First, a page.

New England Humane Society will fill former Cumberland animal shelter

New England Humane Society will fill former Cumberland animal shelter

The Joseph family was hard at work gutting the old Cumberland Animal Shelter on Martin Street Wednesday morning. From left are Savannah, John, Mason and Susan Joseph. (Breeze photo by Ethan Shorey)
Dog park not part of plans here

CUMBERLAND – Animals will once again call 40 Martin St. home, at least on a temporary basis, after the town entered an agreement with the New England Humane Society to fill the former Cumberland Animal Control building.

N. E. Humane Society Director Susan Joseph, of 127 Farm Drive in Cumberland, shared her vision for the facility with the Town Council at its meeting last Wednesday, Dec. 4, telling leaders that she’s agreeing to make significant upgrades in exchange for the use of the building, which is located between the redeveloped Berkeley Mill and Berkeley Oval baseball field.

Joseph said she sees “a little bit of a hole in the town regarding animal welfare” after Cumberland regionalized animal control services with Lincoln last year. The arrival of this nonprofit will help fill that gap, she said.

The council unanimously authorized Mayor Jeff Mutter to enter into a lease agreement with the nonprofit animal rescue group, which has been based in northern Rhode Island but generally placed rescued dogs from out of state without a true home base.

Mutter, answering Councilor Lisa Beaulieu, said this agreement doesn’t negate the town’s existing month-to-month agreement with Lincoln for shared services, and if her own dog, one she jokingly referred to as “a runner,” went missing she would still go to Lincoln to pick it up.

Joseph began inquiring about the vacant Martin Street building when Bill Murray was still mayor because she knew that regionalization was coming up. She said she’d heard that the building was in great disrepair, but didn’t really see it that way after taking a tour. It definitely needs work, she said, with issues related to building code, and she can use her group’s connections as a nonprofit to get the work done more easily.

Joseph said Cumberland houses very few dogs and cats in its animal control operations, so it didn’t make sense to maintain an entire building toward that end, but the town can still use a place that’s a source for education and resources she said, “and that’s what we’re hoping to do.” Events will be a big part of what happens here, she said.

Cumberland doesn’t do well with vacant buildings, said Mutter. This agreement gets the building upgraded and provides the opportunity down the line for the town to perhaps share the facility with the nonprofit, he said, answering Beaulieu’s question about whether the public and private uses could cohabitate.

Councilor Bob Shaw asked Joseph about how this agreement impacts the longstanding idea of perhaps having a dog park here, as the expectation around town is that this is the prime spot for one, and she responded that she knows too much about such facilities to feel comfortable about running one.

Though such a facility would be a liability, she said, that doesn’t mean she doesn’t want community involvement here. There’s a large space out back that could be used for an agility course or a similar facility, but an “open recreational dog park makes me very nervous,” as it’s hard to regulate.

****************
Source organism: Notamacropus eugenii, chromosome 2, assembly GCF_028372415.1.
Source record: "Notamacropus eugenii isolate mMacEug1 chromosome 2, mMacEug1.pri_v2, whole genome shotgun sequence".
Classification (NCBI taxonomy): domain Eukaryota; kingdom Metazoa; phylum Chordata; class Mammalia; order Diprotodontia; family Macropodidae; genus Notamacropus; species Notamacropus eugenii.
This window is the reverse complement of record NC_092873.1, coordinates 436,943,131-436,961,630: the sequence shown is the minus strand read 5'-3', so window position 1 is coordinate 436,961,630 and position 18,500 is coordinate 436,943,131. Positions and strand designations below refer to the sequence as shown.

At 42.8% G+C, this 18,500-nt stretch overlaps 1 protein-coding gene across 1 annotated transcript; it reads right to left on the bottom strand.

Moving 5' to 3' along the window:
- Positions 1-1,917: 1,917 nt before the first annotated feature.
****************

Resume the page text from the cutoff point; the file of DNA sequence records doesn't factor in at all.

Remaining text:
Councilor Scott Schmitt asked Joseph to explain more about her group. She said organizers went with a broader name because they had aspirations about growing and expanding. It is not affiliated with any other group.

Schmitt asked how much she thinks it will take to get the building up to standard, and she said she expects it to cost about $50,000 to make it one of the nicest buildings around. As a nonprofit, she said, she’ll be able to secure help from local stores and the community in the form of products and volunteers.

She said she hopes to create a safe area for children to pass through, removing the chain link fence in the main area. Much of the work here will be cosmetic, she said. The building needs new flooring and paint, but the roof was previously repaired, leaving only some interior water damage to be addressed.

The kennels here are large, she said, and she expects to ask local companies to sponsor kennels for a one-year period.

“(We) really think the community is going to rally behind us,” she said.

Asked by Schmitt if she has the funding now to make the necessary improvements, she said yes, and hopes to open by the middle of January. She expects to begin doing demolition work immediately.

The one-year lease in exchange for improvements also has options for three additional one-year terms. Joseph is required to make her best efforts at welcoming the community to the facility, making it available to public community groups, including senior citizen and veteran groups.

Joseph said she wants this facility to be an open source for the town, inviting high school students to volunteer and doing educational programs in schools.

The nonprofit doesn’t do a lot of in-state rescue work, she said, but focuses on importing, caring for, and adopting out dogs from states with kill policies.

Rich Champagne, Joseph’s stepfather and a retired town resident and police officer who now lives in Smithfield, provided a character witness to the council, saying what he’s seen Joseph do over the past decade or so with the group has been incredible. She’s not in this for the money, he said, but the love of animals, joking that she sometimes loves them more than people. He said he knows she’ll hold true to her promise to provide various services to the community here.


That's such a nice gesture ,to help the animals but it should help animals in our state of RI.too,not just out of state animals in no kill shelters.What about hungery abandon dogs in Providence and surrounding cities? Charity should start at home.